Ada Slivinski: Parents across BC are finding ways to keep their kids engaged and stimulated at home. Some families have something of a head start.
Parents across the country are preparing to teach their kids at home for the foreseeable future as COVID-19 keeps schools closed. What kind of support and resources they will get from their teachers is yet to be determined, but parents have already been promised that all kids on track to move to the next grade or graduate this year will do so.
This means that as we collectively work to flatten the curve of Coronavirus infections, parents are also trying to close the gap between what their children know now, and what they need to head into next year with. It’s a tall order, especially as many of us are now expected to also work our day jobs from home at the same time.
As a formerly-homeschooled kid myself, at least part of the current reality feels familiar. From grades three to six, my mom taught me and my younger brother at home. Our days were filled with museum trips and ski lessons – instead of the routine and often monotony that comes with traditional school days – so it was less “home” schooling and more community learning, taking advantage of libraries and science centres to help stretch our young minds.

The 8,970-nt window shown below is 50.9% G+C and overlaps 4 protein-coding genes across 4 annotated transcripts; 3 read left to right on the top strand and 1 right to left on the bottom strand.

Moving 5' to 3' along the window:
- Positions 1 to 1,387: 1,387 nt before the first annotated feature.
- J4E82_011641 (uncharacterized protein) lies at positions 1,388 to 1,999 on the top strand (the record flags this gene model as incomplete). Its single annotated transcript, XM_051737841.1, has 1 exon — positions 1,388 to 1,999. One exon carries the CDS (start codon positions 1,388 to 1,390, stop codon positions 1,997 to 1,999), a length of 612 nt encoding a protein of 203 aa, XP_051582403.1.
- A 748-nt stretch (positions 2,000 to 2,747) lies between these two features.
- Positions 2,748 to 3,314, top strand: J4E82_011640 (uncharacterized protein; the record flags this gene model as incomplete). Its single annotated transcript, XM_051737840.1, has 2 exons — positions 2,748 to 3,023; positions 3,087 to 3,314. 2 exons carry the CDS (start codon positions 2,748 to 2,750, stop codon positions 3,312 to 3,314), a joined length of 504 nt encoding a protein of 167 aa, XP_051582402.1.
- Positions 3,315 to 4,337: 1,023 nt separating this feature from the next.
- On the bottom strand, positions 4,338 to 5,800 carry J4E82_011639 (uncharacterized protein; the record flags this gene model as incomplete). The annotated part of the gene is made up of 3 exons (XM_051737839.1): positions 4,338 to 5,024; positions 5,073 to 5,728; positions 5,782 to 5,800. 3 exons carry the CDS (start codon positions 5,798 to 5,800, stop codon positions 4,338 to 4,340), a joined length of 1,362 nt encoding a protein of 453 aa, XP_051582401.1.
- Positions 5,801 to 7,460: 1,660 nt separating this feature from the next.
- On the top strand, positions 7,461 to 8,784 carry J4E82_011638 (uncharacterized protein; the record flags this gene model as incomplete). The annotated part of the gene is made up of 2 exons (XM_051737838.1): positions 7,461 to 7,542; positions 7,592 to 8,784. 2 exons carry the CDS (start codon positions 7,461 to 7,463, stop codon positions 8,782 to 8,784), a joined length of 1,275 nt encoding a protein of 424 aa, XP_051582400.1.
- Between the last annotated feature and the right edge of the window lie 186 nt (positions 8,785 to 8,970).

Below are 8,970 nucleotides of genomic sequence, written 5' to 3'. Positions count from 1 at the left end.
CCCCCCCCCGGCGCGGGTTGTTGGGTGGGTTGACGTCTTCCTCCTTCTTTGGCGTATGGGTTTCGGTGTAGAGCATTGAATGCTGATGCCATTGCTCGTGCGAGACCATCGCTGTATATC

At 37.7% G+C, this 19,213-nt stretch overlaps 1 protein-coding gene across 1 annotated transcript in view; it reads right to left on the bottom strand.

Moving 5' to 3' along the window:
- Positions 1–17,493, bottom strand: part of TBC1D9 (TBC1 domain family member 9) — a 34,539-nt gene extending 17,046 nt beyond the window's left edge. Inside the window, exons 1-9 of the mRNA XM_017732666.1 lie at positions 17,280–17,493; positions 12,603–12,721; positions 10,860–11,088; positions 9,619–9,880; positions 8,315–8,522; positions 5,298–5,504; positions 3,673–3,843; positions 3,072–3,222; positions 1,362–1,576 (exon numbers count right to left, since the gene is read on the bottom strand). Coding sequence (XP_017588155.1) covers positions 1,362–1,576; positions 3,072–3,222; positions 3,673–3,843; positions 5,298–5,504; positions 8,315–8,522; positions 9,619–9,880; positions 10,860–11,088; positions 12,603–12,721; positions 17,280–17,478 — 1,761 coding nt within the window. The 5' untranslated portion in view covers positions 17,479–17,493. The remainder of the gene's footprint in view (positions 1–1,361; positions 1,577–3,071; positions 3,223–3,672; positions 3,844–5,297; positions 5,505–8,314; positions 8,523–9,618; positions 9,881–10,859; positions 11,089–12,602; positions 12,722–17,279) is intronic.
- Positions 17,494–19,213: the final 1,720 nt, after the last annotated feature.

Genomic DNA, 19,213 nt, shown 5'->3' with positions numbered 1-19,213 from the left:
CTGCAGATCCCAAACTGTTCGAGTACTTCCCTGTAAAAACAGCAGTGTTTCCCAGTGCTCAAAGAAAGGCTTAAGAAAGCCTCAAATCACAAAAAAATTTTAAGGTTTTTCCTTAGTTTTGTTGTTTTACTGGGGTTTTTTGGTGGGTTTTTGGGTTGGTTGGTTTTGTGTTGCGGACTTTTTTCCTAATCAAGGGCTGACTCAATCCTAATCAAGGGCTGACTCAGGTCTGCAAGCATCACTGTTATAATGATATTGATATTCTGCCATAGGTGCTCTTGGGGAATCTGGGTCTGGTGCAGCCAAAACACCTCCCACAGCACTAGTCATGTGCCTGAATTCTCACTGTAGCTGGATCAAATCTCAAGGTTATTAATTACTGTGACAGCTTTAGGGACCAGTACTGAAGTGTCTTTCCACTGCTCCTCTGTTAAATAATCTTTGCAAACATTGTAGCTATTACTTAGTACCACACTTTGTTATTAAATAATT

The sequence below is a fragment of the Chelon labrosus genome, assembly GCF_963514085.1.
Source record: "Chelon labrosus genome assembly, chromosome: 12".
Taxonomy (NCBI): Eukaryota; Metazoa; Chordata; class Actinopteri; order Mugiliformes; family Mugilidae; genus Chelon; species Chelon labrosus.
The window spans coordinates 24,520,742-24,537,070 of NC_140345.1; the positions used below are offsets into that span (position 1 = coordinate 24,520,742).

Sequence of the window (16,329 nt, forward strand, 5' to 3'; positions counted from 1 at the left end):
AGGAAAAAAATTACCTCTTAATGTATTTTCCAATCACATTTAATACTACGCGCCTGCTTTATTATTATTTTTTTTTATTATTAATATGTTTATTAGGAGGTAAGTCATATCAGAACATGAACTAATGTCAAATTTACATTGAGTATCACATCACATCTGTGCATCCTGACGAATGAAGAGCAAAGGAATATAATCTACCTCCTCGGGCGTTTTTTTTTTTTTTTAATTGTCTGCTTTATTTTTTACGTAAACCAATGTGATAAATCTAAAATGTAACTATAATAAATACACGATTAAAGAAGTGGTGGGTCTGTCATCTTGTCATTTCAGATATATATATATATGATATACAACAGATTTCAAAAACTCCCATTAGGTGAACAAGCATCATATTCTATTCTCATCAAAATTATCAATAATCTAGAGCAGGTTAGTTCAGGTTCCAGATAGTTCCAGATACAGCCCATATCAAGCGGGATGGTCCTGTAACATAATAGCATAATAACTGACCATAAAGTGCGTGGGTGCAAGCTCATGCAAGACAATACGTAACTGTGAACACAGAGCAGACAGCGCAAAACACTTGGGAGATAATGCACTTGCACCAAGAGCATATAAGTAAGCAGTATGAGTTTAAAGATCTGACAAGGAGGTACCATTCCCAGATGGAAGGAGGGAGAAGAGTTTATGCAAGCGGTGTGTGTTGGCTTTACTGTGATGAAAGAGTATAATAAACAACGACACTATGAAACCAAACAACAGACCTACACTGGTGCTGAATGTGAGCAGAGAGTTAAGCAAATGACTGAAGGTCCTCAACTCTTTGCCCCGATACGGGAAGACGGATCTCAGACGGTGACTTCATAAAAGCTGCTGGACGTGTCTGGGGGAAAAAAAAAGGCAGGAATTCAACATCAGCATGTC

Of course, that won’t be possible in the weeks and months ahead. But there are many things I learned during my homeschooling years that I will carry with me as I plan the “curriculum” for my two young girls.
Since the kids get one-on-one attention and can zero in on specific areas where they might be struggling, actual “school” time completing worksheets and assignments is often much shorter than the traditional school day. For me, it was two to three hours of workbook time – but there were so many other opportunities for learning throughout the day. My mom taught me to bake bread and plant vegetables. CBC radio was always on, and we discussed current events. Those skills are now proving more useful than ever.
More valuable than any specific knowledge I gained from those years – and since both my parents are biomedical engineers, they made sure there was a lot – what stuck with me the most is the attitude that there can be a different way of doing things, that the eight to three school day or nine to five work day aren’t necessarily the only way.
It’s that way of thinking our kids will need to face after all this is over.
The end of this school year or the start of the next one will be unlike any other. When our kids go back to school they will all have learned different things and had different experiences.
The best thing we can do as parents is to enter this uncertainty with an open mind – and a broader definition of what education can be.
Ada Slivinski is the Founder & Principal of Jam PR, a boutique agency focused on helping small businesses get big exposure. You can reach her at firstname.lastname@example.org
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